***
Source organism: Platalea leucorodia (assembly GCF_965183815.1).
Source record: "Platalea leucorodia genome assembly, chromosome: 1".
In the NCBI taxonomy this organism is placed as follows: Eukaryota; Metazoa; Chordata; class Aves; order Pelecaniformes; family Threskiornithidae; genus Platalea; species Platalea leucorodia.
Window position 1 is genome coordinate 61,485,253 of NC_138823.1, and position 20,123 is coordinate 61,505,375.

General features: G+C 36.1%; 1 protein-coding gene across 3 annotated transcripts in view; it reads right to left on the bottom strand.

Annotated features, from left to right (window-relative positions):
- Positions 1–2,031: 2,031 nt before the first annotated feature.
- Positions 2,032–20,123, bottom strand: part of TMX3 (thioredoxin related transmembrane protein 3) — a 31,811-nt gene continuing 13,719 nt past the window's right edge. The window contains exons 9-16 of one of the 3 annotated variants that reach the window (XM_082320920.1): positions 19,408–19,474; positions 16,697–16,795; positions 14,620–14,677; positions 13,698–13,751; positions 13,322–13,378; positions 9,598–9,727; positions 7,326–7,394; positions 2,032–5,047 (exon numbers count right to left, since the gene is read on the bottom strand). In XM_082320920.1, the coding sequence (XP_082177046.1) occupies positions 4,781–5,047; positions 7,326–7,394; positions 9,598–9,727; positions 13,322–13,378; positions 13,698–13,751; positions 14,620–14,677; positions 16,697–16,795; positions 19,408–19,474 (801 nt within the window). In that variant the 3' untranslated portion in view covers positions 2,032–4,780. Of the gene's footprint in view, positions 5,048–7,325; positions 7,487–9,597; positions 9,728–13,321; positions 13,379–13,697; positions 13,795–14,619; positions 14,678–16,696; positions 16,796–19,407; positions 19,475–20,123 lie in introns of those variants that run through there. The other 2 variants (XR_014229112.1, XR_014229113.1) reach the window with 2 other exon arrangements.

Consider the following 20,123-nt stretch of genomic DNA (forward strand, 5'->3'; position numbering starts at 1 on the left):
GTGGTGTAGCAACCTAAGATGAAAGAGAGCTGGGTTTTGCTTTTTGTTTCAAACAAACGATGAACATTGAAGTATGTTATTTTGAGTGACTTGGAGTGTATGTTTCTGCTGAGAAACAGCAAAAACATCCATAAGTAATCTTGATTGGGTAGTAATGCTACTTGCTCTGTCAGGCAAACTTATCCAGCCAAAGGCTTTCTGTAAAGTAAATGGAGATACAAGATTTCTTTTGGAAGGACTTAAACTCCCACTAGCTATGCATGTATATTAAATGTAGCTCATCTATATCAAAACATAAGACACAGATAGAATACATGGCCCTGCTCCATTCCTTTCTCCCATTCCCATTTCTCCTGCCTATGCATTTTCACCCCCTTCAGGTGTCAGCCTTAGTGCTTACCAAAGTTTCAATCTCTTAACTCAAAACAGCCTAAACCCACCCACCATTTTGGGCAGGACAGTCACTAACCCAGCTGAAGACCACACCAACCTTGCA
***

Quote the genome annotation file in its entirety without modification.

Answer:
Source organism: Platalea leucorodia (assembly GCF_965183815.1).
Source record: "Platalea leucorodia genome assembly, chromosome: 1".
In the NCBI taxonomy this organism is placed as follows: Eukaryota; Metazoa; Chordata; class Aves; order Pelecaniformes; family Threskiornithidae; genus Platalea; species Platalea leucorodia.
Window position 1 is genome coordinate 61,485,253 of NC_138823.1, and position 20,123 is coordinate 61,505,375.

General features: G+C 36.1%; 1 protein-coding gene across 3 annotated transcripts in view; it reads right to left on the bottom strand.

Annotated features, from left to right (window-relative positions):
- Positions 1–2,031: 2,031 nt before the first annotated feature.
- Positions 2,032–20,123, bottom strand: part of TMX3 (thioredoxin related transmembrane protein 3) — a 31,811-nt gene continuing 13,719 nt past the window's right edge. The window contains exons 9-16 of one of the 3 annotated variants that reach the window (XM_082320920.1): positions 19,408–19,474; positions 16,697–16,795; positions 14,620–14,677; positions 13,698–13,751; positions 13,322–13,378; positions 9,598–9,727; positions 7,326–7,394; positions 2,032–5,047 (exon numbers count right to left, since the gene is read on the bottom strand). In XM_082320920.1, the coding sequence (XP_082177046.1) occupies positions 4,781–5,047; positions 7,326–7,394; positions 9,598–9,727; positions 13,322–13,378; positions 13,698–13,751; positions 14,620–14,677; positions 16,697–16,795; positions 19,408–19,474 (801 nt within the window). In that variant the 3' untranslated portion in view covers positions 2,032–4,780. Of the gene's footprint in view, positions 5,048–7,325; positions 7,487–9,597; positions 9,728–13,321; positions 13,379–13,697; positions 13,795–14,619; positions 14,678–16,696; positions 16,796–19,407; positions 19,475–20,123 lie in introns of those variants that run through there. The other 2 variants (XR_014229112.1, XR_014229113.1) reach the window with 2 other exon arrangements.

Consider the following 20,123-nt stretch of genomic DNA (forward strand, 5'->3'; position numbering starts at 1 on the left):
GTGGTGTAGCAACCTAAGATGAAAGAGAGCTGGGTTTTGCTTTTTGTTTCAAACAAACGATGAACATTGAAGTATGTTATTTTGAGTGACTTGGAGTGTATGTTTCTGCTGAGAAACAGCAAAAACATCCATAAGTAATCTTGATTGGGTAGTAATGCTACTTGCTCTGTCAGGCAAACTTATCCAGCCAAAGGCTTTCTGTAAAGTAAATGGAGATACAAGATTTCTTTTGGAAGGACTTAAACTCCCACTAGCTATGCATGTATATTAAATGTAGCTCATCTATATCAAAACATAAGACACAGATAGAATACATGGCCCTGCTCCATTCCTTTCTCCCATTCCCATTTCTCCTGCCTATGCATTTTCACCCCCTTCAGGTGTCAGCCTTAGTGCTTACCAAAGTTTCAATCTCTTAACTCAAAACAGCCTAAACCCACCCACCATTTTGGGCAGGACAGTCACTAACCCAGCTGAAGACCACACCAACCTTGCA